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GOP decries Dems’ choice of chairman

The election of Richard Ellenberg gives the state Democratic Party at least three prominent leaders based in Santa Fe – a fact Republicans immediately seized on as a line of attack.


Dan McKay

Ellenberg, a retired lawyer, was elected chairman of the state Democratic Party on Saturday, and two of the state’s top legislative leaders are also Democrats from Santa Fe – House Speaker Brian Egolf and Senate Majority Leader Peter Wirth.

A spokesman for the state Republican Party, Tucker Keene, described Ellenberg’s election as a sign that Democrats are out of touch with New Mexicans outside the capital city.

“The Democrats have once again looked toward Santa Fe liberals for their party leadership,” Keene said, “evidently unaware that there are 32 other counties from which they could draw support.”

The state GOP chairman, Ryan Cangiolosi, is from Albuquerque.

There are, of course, prominent Democrats from outside Santa Fe, including Senate President Pro Tem Mary Kay Papen, who’s from Las Cruces, and House Majority Leader Sheryl Williams Stapleton, from Albuquerque.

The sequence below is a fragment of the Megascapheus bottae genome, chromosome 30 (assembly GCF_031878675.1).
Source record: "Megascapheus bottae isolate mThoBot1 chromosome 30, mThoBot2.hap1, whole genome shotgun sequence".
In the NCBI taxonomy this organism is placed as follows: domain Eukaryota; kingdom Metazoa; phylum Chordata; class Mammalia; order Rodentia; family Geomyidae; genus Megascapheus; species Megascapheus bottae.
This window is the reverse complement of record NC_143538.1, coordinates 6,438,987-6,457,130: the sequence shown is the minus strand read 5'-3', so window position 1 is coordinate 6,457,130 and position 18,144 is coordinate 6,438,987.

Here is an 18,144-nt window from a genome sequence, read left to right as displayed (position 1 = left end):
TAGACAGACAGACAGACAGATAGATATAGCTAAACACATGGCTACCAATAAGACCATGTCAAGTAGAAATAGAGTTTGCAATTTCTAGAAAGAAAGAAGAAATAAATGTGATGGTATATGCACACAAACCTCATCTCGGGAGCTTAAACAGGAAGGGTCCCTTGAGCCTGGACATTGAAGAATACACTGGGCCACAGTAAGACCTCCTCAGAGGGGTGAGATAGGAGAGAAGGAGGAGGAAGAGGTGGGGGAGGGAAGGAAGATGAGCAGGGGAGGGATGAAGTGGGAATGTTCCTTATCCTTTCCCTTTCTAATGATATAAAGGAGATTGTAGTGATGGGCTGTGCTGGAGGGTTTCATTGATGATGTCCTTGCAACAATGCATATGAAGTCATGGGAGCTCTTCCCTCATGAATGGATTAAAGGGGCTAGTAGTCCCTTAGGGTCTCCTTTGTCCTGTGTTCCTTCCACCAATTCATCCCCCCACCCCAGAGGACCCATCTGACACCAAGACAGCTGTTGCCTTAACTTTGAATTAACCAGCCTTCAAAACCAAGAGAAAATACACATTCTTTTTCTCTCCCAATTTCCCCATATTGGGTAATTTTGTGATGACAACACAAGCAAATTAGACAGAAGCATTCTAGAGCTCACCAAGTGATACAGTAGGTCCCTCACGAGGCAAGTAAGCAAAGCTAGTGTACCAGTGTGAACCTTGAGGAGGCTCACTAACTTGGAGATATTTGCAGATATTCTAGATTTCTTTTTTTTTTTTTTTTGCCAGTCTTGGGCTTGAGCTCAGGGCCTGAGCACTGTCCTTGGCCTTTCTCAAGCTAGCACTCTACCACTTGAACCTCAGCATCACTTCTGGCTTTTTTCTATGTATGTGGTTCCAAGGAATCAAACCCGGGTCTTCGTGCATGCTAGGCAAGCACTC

State Auditor Tim Keller, State Treasurer Tim Eichenberg and Secretary of State Maggie Toulouse Oliver were all elected as Democrats from Albuquerque.

CAMPAIGN: Debra Haaland, former chairwoman of the state Democratic Party, plans to run for the U.S. House district that includes Albuquerque.

She would be the nation’s first Native American woman in Congress. She is an enrolled member of Laguna Pueblo.

“I’ve spent my life advocating for the underrepresented, advancing progressive values, and working tirelessly to help elect Democrats up and down the ballot,” Haaland said in a written statement.

Incumbent Michelle Lujan Grisham is running for governor rather than seek re-election next year in New Mexico’s 1st Congressional District.

Two other Democrats have announced campaigns – City Councilor Pat Davis and Antoinette Sedillo Lopez, an anti-domestic violence advocate.

‘shaming’: A bill prohibiting schools from shaming students with unpaid lunch bills is continuing to capture national attention.

Senate Majority Whip Michael Padilla, D-Albuquerque, appeared on the MSNBC program “For the Record” on Monday to discuss the measure, which has also been covered by the “Today” show.

Padilla, who grew up in foster homes, speaks passionately about the issue from personal experience.

The New York Times also mentioned the New Mexico bill in a front-page article Monday examining lunch shaming across the country.

Dan McKay:


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